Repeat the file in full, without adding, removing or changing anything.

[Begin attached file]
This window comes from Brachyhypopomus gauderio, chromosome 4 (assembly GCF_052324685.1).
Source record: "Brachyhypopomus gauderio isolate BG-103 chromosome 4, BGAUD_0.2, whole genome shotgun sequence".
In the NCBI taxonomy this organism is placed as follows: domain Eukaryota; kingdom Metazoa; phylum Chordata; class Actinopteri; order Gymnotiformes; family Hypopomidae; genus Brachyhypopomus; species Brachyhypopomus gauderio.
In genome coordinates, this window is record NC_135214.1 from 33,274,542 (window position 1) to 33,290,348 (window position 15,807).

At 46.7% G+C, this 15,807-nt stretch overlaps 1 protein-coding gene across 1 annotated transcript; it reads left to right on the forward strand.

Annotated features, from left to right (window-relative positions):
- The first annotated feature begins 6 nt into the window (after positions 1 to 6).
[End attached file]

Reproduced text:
This window comes from Brachyhypopomus gauderio, chromosome 4 (assembly GCF_052324685.1).
Source record: "Brachyhypopomus gauderio isolate BG-103 chromosome 4, BGAUD_0.2, whole genome shotgun sequence".
In the NCBI taxonomy this organism is placed as follows: domain Eukaryota; kingdom Metazoa; phylum Chordata; class Actinopteri; order Gymnotiformes; family Hypopomidae; genus Brachyhypopomus; species Brachyhypopomus gauderio.
In genome coordinates, this window is record NC_135214.1 from 33,274,542 (window position 1) to 33,290,348 (window position 15,807).

At 46.7% G+C, this 15,807-nt stretch overlaps 1 protein-coding gene across 1 annotated transcript; it reads left to right on the forward strand.

Annotated features, from left to right (window-relative positions):
- The first annotated feature begins 6 nt into the window (after positions 1 to 6).